moCa Executive Director Jill Snyder Resigns

Jill Snyder
File image of Jill Snyder speaking inside moCa about exhibits celebrating the museum's 50th anniversary. [Carrie Wise / ideastream]
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Updated 3:27 p.m., Friday, June 19, 2020.

Cleveland Museum of Contemporary Art Executive Director Jill Snyder stepped down Friday, two weeks after issuing an apology for canceling a summer exhibit on police violence.

Snyder is resigning after 23 years at the helm of moCa, which included moving the museum to its current site on Euclid Avenue, near Case Western Reserve University.

“With my departure I embrace this as an opportunity to advance the movement for change that is now sweeping through our culture,” Snyder said Friday in a written statement. “Through recent programming, moCa has demonstrated a desire to work in the territory of inclusion, equity, and community. Now it is time to select a progressive and innovative leader for the next phase in our history who will carry forward this work with new passion. For that new leader to have a seat at the table, I willingly give up my chair.” 

The statement makes no mention of the recent cancellation of an exhibit depicting black victims of police violence, which received national attention

Effective immediately, moCa’s deputy director, Megan Lykins Reich, will assume Snyder's role and Snyder will provide counsel to the museum's board and managers in the coming year as part of the transition.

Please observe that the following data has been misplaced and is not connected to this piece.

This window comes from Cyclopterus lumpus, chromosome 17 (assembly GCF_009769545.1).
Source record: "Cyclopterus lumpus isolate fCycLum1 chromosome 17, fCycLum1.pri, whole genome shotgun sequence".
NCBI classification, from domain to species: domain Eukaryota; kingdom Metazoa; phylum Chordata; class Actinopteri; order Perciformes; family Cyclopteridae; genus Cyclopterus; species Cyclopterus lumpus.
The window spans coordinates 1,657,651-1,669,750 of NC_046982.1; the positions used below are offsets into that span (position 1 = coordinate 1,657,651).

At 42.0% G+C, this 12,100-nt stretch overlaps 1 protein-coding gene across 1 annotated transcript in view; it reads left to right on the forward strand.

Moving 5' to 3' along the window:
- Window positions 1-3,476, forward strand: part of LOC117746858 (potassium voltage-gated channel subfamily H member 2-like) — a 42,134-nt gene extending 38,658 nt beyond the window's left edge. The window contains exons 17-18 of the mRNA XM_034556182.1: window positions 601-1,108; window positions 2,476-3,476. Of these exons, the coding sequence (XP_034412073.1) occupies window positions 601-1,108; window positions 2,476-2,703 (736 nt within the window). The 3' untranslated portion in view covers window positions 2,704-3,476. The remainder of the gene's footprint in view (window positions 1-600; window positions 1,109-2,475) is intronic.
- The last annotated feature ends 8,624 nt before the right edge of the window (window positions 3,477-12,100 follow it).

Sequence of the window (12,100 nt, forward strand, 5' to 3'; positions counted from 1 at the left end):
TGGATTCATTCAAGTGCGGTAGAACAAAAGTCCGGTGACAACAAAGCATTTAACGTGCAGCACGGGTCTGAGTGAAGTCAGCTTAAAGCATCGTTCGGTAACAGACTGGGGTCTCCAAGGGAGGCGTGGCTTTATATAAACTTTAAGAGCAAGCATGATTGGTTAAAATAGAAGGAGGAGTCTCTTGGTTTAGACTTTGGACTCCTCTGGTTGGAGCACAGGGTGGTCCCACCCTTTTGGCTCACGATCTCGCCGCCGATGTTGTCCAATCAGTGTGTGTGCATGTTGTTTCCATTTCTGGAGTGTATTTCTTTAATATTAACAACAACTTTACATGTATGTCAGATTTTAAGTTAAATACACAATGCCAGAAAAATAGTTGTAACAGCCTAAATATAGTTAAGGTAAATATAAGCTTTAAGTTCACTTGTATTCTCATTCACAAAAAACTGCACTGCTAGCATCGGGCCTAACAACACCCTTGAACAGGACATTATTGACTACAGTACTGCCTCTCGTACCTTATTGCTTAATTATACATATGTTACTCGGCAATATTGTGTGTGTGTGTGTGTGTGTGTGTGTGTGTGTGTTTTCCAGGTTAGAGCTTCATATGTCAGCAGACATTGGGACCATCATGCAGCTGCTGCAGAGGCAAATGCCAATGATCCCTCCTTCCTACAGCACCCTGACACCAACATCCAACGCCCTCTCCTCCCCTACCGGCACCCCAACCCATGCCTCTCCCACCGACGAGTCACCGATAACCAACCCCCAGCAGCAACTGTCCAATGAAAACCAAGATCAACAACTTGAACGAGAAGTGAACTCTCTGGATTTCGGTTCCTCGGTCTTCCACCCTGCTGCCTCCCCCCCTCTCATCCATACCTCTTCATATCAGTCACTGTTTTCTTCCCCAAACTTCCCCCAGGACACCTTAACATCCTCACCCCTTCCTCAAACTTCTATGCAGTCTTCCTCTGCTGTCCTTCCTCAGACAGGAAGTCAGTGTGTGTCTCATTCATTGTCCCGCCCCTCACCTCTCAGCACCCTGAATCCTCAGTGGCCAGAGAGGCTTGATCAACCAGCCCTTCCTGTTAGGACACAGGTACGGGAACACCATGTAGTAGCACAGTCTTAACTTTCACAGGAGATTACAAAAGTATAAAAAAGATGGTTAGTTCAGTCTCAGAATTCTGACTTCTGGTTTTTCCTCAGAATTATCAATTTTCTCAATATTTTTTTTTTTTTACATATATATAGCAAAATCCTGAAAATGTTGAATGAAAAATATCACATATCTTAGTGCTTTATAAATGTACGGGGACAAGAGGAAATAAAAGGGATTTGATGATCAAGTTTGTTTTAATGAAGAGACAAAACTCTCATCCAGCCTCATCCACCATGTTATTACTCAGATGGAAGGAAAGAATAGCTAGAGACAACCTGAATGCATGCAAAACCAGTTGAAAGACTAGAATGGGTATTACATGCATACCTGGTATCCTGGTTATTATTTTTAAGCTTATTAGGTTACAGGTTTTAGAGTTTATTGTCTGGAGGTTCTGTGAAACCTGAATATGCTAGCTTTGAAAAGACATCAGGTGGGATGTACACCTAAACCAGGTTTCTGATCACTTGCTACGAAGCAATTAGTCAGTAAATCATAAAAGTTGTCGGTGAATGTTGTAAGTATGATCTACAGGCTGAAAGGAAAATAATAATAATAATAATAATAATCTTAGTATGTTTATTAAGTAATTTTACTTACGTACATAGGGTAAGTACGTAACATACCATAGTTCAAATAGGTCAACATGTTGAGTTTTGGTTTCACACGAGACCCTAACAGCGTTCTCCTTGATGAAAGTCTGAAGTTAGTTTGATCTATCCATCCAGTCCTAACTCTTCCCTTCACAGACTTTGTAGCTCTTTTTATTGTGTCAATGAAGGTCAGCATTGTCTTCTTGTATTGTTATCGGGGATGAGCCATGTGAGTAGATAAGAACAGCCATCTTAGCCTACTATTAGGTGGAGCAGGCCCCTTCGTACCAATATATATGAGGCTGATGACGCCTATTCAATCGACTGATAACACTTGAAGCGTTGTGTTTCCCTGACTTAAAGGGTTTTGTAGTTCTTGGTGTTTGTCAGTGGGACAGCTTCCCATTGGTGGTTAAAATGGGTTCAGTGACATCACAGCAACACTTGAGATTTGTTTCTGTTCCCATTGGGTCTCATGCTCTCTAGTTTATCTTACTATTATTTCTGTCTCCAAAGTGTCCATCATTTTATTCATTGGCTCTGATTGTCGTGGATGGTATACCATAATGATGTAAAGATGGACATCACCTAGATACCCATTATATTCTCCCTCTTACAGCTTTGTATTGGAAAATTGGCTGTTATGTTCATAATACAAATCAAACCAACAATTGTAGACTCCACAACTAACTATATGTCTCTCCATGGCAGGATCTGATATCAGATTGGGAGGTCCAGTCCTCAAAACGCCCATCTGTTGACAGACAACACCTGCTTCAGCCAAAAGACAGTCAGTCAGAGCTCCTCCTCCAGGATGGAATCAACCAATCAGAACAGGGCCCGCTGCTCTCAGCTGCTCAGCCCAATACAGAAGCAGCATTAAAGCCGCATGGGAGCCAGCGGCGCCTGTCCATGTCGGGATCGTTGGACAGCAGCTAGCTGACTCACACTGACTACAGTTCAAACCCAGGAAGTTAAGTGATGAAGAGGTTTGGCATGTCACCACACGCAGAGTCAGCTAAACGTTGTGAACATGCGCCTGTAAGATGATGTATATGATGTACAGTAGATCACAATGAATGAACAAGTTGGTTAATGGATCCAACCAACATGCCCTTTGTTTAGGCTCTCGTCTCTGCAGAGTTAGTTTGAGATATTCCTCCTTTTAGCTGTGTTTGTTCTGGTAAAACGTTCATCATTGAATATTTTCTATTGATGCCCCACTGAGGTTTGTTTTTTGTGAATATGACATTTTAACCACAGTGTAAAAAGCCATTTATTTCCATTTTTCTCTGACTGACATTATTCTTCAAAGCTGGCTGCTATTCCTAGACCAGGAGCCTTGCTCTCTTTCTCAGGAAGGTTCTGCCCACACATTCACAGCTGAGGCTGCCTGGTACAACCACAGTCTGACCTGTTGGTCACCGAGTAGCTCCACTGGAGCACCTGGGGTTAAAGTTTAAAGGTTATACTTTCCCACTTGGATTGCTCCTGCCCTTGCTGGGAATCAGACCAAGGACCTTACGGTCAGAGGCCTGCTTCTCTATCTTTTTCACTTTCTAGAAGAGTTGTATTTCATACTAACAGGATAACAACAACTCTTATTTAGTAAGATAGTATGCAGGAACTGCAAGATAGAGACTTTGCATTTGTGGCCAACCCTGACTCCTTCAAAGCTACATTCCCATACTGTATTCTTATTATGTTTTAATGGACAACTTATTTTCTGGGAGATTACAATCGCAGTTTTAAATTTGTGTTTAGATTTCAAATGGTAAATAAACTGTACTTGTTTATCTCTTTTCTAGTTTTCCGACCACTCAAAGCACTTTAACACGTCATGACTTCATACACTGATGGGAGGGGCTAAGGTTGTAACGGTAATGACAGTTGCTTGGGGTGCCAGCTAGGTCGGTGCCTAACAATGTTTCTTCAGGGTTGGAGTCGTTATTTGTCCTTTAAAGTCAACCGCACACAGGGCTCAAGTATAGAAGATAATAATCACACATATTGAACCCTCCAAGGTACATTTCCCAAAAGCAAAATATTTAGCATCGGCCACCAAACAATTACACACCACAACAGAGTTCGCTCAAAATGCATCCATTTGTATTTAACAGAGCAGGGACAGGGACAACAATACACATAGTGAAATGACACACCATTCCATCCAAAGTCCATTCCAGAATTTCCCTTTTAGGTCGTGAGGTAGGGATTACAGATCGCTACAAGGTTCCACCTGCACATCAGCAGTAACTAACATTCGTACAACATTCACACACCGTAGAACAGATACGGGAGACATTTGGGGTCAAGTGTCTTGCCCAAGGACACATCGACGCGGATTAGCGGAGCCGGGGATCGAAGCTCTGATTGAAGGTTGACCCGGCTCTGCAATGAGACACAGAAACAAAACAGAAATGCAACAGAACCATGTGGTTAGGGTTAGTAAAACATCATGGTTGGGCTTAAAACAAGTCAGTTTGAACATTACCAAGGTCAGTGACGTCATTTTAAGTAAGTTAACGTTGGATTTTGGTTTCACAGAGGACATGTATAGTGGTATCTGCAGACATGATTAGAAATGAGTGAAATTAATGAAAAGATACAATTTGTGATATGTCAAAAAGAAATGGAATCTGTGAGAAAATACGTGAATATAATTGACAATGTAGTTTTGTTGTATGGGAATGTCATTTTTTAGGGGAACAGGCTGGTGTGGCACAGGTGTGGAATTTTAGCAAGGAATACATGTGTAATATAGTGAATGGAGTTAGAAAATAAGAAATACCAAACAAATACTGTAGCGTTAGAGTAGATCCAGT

Last year, moCa celebrated its 50th anniversary season, which included a move to free admission, in an effort to increase access to the museum. The museum’s mission has evolved from its early days, then called “The New Gallery,” as a venue to sell contemporary art. 

Cleveland arts advocate and philanthropist Fred Bidwell said Snyder has been a courageous leader at moCa, including with her decision to step down. 

"I admire her courage. I admire her accomplishments. And I think in some ways she's setting a model for other institutions across the country for change," Bidwell said. 

Snyder and moCa declined ideastream’s requests for interviews Friday.

In a written statement, moCa Board President Larry Oscar said, "the Board expresses its deepest gratitude to Jill for her tireless work on behalf of our institution and for the innumerable contributions she has made for our members, patrons, and the community at large.”

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